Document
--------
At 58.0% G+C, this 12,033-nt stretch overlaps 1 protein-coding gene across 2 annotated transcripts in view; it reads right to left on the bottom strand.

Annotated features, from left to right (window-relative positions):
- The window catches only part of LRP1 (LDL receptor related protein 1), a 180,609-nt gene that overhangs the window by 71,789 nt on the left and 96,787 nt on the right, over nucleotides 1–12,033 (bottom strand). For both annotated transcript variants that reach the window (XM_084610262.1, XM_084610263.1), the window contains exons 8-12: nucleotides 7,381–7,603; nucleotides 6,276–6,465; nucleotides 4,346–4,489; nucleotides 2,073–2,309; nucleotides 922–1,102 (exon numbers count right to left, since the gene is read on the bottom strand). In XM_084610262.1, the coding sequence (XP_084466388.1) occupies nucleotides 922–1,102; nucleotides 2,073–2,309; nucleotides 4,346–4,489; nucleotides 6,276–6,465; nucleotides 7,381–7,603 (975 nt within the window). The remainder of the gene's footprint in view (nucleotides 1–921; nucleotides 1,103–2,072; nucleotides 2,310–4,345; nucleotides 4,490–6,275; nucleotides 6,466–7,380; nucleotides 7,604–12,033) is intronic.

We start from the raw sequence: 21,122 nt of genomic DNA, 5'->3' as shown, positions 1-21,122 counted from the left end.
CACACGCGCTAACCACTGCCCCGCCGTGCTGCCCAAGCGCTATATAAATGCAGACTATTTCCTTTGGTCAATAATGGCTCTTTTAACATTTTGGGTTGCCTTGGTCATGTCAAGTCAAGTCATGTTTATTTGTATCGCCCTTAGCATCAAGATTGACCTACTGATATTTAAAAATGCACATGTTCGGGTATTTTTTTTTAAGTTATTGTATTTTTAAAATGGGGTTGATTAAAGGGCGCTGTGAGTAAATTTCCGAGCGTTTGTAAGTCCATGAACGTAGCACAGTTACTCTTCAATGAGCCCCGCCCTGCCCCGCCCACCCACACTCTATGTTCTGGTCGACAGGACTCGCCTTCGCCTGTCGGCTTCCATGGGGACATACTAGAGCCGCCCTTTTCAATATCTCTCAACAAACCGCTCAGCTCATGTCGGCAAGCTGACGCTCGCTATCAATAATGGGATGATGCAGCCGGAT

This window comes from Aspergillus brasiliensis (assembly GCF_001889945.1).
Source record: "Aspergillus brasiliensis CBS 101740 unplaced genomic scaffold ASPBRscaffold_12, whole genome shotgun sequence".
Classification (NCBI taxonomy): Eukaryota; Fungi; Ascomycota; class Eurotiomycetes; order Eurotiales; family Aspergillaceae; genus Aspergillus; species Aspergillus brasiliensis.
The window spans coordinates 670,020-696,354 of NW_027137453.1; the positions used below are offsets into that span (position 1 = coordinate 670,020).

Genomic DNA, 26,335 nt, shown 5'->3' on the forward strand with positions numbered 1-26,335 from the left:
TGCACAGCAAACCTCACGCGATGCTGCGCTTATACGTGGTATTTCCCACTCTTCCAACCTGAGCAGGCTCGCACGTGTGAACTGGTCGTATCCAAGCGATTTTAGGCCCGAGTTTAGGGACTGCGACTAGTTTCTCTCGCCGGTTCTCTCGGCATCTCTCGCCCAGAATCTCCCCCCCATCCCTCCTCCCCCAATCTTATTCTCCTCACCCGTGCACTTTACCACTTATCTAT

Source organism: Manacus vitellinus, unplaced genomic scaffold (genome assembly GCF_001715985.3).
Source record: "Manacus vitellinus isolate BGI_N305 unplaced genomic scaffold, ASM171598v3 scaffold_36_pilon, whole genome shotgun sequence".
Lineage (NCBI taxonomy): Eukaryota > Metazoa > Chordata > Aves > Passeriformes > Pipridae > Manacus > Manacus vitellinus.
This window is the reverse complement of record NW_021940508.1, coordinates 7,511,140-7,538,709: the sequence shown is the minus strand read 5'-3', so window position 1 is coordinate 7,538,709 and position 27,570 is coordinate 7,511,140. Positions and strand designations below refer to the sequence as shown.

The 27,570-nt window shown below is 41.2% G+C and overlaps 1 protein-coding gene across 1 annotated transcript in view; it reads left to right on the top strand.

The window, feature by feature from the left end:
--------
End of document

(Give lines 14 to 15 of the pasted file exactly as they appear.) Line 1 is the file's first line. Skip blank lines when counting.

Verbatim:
Lineage (NCBI taxonomy): Eukaryota > Metazoa > Chordata > Aves > Passeriformes > Pipridae > Manacus > Manacus vitellinus.
This window is the reverse complement of record NW_021940508.1, coordinates 7,511,140-7,538,709: the sequence shown is the minus strand read 5'-3', so window position 1 is coordinate 7,538,709 and position 27,570 is coordinate 7,511,140. Positions and strand designations below refer to the sequence as shown.